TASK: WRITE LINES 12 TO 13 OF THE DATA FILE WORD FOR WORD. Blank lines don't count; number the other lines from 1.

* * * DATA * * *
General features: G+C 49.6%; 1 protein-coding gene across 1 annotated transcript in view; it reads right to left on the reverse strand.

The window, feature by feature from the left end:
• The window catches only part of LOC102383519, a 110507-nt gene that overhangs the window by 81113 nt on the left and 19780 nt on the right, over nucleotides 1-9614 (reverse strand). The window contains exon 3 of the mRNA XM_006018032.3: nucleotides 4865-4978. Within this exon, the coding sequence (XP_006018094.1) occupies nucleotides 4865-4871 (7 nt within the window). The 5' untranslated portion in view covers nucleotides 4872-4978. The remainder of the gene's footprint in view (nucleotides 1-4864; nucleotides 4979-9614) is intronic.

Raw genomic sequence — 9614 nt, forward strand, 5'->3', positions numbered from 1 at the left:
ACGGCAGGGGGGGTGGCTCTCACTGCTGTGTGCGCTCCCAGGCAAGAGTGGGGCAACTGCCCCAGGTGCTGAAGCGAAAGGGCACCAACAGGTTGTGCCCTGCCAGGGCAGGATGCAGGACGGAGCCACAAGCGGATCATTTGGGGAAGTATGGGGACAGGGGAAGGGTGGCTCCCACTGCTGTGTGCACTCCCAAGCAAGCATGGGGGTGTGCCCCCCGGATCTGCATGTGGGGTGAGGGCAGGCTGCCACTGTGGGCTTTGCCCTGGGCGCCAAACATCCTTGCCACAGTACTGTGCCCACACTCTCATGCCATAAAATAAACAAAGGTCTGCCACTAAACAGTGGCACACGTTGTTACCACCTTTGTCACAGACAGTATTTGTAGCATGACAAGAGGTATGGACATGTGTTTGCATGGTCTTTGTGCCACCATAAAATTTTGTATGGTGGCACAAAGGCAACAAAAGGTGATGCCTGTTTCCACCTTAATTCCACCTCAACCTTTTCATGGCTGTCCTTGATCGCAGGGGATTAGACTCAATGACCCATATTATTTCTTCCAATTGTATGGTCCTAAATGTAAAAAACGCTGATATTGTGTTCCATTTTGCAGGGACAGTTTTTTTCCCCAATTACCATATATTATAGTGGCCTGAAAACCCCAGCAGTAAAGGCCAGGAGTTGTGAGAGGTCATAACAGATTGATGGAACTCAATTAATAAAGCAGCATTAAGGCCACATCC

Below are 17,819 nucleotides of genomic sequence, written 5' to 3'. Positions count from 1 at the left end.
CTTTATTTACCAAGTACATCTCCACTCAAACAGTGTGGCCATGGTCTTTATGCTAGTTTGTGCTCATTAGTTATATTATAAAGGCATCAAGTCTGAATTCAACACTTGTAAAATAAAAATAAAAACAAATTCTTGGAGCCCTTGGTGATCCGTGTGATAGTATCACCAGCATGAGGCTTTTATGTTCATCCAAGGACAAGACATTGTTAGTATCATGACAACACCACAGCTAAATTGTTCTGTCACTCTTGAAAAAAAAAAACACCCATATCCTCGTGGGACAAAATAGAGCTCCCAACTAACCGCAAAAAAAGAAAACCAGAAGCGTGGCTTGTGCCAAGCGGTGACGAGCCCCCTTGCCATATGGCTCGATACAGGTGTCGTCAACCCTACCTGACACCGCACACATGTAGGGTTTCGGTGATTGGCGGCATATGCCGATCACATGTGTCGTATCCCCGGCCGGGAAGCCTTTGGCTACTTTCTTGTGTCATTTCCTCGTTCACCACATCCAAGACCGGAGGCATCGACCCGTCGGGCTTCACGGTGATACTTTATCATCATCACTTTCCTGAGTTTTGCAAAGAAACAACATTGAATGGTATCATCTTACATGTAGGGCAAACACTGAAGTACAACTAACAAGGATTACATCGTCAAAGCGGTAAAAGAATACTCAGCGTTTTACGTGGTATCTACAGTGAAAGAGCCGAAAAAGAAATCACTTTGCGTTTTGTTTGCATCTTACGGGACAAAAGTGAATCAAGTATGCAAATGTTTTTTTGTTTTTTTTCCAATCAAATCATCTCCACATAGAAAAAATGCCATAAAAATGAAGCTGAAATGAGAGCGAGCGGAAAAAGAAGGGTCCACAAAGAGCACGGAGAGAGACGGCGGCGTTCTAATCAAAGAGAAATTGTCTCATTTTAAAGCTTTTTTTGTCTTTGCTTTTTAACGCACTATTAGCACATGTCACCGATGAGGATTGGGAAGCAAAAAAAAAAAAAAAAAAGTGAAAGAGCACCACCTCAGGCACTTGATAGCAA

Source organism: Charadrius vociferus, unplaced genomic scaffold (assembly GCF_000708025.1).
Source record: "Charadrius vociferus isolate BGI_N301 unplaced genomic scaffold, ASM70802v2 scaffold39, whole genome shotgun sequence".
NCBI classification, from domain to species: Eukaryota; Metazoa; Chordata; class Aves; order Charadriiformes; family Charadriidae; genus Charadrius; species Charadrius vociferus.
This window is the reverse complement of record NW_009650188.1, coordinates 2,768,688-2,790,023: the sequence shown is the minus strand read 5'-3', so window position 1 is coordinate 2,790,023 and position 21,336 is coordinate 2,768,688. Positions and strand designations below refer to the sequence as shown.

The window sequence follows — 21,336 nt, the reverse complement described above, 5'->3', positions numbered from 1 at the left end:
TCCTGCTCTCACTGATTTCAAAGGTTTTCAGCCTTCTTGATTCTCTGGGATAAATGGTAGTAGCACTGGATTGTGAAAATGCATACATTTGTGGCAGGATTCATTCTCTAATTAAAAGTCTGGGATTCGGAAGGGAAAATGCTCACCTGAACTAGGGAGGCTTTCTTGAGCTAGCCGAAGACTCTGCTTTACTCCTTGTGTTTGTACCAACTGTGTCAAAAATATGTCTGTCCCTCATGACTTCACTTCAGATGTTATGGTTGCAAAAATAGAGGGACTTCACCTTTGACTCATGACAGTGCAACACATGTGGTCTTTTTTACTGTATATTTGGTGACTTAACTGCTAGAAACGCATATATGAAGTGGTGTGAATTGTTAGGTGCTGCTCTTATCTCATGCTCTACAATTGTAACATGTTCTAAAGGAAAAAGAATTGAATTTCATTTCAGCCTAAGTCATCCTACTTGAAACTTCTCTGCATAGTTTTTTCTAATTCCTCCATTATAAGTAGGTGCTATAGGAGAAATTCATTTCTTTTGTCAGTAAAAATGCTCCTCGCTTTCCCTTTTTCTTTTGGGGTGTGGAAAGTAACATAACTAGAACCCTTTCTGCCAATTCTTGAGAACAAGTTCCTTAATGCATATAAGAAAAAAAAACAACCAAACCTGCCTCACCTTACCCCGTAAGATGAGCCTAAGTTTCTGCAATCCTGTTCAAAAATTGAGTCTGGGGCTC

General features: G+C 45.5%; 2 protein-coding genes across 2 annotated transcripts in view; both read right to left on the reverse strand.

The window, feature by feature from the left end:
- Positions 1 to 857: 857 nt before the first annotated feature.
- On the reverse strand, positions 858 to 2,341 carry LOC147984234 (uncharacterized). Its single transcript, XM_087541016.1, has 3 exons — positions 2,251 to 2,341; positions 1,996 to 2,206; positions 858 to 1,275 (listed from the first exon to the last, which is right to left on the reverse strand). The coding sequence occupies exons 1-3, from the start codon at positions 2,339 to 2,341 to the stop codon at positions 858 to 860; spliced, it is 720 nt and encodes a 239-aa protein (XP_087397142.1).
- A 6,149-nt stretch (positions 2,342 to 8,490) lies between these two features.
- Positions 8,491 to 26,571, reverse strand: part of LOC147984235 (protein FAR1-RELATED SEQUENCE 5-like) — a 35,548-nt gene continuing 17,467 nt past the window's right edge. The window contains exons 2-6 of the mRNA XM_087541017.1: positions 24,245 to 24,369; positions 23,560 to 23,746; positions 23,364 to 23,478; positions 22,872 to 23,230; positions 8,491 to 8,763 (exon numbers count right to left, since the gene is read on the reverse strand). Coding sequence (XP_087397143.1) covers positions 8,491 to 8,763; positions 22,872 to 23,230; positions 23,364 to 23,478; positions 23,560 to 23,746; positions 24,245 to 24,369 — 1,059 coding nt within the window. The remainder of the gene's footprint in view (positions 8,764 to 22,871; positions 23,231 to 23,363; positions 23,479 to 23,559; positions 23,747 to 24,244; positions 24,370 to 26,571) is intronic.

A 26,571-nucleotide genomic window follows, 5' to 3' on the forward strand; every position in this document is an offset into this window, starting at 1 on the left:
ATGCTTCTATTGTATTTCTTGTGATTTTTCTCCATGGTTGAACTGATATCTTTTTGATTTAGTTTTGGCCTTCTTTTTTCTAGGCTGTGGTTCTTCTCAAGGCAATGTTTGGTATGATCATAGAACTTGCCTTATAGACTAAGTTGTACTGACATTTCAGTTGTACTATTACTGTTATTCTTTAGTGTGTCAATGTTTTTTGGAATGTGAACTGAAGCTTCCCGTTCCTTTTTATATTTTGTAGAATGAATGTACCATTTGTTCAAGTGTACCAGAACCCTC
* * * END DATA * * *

The window sequence follows — 21,336 nt, the reverse complement described above, 5'->3', positions numbered from 1 at the left end:
TCCTGCTCTCACTGATTTCAAAGGTTTTCAGCCTTCTTGATTCTCTGGGATAAATGGTAGTAGCACTGGATTGTGAAAATGCATACATTTGTGGCAGGATTCATTCTCTAATTAAAAGTCTGGGATTCGGAAGGGAAAATGCTCACCTGAACTAGGGAGGCTTTCTTGAGCTAGCCGAAGACTCTGCTTTACTCCTTGTGTTTGTACCAACTGTGTCAAAAATATGTCTGTCCCTCATGACTTCACTTCAGATGTTATGGTTGCAAAAATAGAGGGACTTCACCTTTGACTCATGACAGTGCAACACATGTGGTCTTTTTTACTGTATATTTGGTGACTTAACTGCTAGAAACGCATATATGAAGTGGTGTGAATTGTTAGGTGCTGCTCTTATCTCATGCTCTACAATTGTAACATGTTCTAAAGGAAAAAGAATTGAATTTCATTTCAGCCTAAGTCATCCTACTTGAAACTTCTCTGCATAGTTTTTTCTAATTCCTCCATTATAAGTAGGTGCTATAGGAGAAATTCATTTCTTTTGTCAGTAAAAATGCTCCTCGCTTTCCCTTTTTCTTTTGGGGTGTGGAAAGTAACATAACTAGAACCCTTTCTGCCAATTCTTGAGAACAAGTTCCTTAATGCATATAAGAAAAAAAAACAACCAAACCTGCCTCACCTTACCCCGTAAGATGAGCCTAAGTTTCTGCAATCCTGTTCAAAAATTGAGTCTGGGGCTC